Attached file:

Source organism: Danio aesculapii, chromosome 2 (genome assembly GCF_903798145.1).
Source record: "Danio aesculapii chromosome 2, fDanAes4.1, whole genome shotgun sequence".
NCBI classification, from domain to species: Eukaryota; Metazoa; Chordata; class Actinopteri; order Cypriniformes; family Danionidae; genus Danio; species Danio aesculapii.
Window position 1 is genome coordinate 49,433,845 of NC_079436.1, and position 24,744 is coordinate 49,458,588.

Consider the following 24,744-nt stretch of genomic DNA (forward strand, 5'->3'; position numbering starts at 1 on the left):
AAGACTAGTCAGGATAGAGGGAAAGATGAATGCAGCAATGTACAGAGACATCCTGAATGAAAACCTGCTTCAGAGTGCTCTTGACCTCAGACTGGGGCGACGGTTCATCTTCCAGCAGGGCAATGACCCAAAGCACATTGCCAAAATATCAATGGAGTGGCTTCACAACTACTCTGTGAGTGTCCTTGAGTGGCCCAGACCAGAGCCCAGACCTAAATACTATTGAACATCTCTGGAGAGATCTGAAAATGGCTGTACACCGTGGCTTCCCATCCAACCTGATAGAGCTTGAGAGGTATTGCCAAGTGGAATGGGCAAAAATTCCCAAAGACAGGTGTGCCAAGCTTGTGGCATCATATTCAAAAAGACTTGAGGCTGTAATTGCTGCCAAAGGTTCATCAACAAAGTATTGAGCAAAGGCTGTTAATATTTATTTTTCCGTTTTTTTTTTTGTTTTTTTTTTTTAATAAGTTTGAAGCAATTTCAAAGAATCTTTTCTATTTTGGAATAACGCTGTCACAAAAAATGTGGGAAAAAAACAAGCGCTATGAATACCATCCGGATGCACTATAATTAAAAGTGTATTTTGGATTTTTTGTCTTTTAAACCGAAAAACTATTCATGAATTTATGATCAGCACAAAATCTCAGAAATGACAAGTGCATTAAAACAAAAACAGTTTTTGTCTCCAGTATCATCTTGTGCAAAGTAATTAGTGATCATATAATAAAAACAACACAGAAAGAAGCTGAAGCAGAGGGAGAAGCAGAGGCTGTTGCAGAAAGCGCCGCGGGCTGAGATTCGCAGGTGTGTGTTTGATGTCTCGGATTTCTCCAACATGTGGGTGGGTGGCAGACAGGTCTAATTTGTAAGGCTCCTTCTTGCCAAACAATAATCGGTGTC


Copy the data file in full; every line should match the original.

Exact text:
Source organism: Danio aesculapii, chromosome 2 (genome assembly GCF_903798145.1).
Source record: "Danio aesculapii chromosome 2, fDanAes4.1, whole genome shotgun sequence".
NCBI classification, from domain to species: Eukaryota; Metazoa; Chordata; class Actinopteri; order Cypriniformes; family Danionidae; genus Danio; species Danio aesculapii.
Window position 1 is genome coordinate 49,433,845 of NC_079436.1, and position 24,744 is coordinate 49,458,588.

Consider the following 24,744-nt stretch of genomic DNA (forward strand, 5'->3'; position numbering starts at 1 on the left):
AAGACTAGTCAGGATAGAGGGAAAGATGAATGCAGCAATGTACAGAGACATCCTGAATGAAAACCTGCTTCAGAGTGCTCTTGACCTCAGACTGGGGCGACGGTTCATCTTCCAGCAGGGCAATGACCCAAAGCACATTGCCAAAATATCAATGGAGTGGCTTCACAACTACTCTGTGAGTGTCCTTGAGTGGCCCAGACCAGAGCCCAGACCTAAATACTATTGAACATCTCTGGAGAGATCTGAAAATGGCTGTACACCGTGGCTTCCCATCCAACCTGATAGAGCTTGAGAGGTATTGCCAAGTGGAATGGGCAAAAATTCCCAAAGACAGGTGTGCCAAGCTTGTGGCATCATATTCAAAAAGACTTGAGGCTGTAATTGCTGCCAAAGGTTCATCAACAAAGTATTGAGCAAAGGCTGTTAATATTTATTTTTCCGTTTTTTTTTTTGTTTTTTTTTTTTAATAAGTTTGAAGCAATTTCAAAGAATCTTTTCTATTTTGGAATAACGCTGTCACAAAAAATGTGGGAAAAAAACAAGCGCTATGAATACCATCCGGATGCACTATAATTAAAAGTGTATTTTGGATTTTTTGTCTTTTAAACCGAAAAACTATTCATGAATTTATGATCAGCACAAAATCTCAGAAATGACAAGTGCATTAAAACAAAAACAGTTTTTGTCTCCAGTATCATCTTGTGCAAAGTAATTAGTGATCATATAATAAAAACAACACAGAAAGAAGCTGAAGCAGAGGGAGAAGCAGAGGCTGTTGCAGAAAGCGCCGCGGGCTGAGATTCGCAGGTGTGTGTTTGATGTCTCGGATTTCTCCAACATGTGGGTGGGTGGCAGACAGGTCTAATTTGTAAGGCTCCTTCTTGCCAAACAATAATCGGTGTC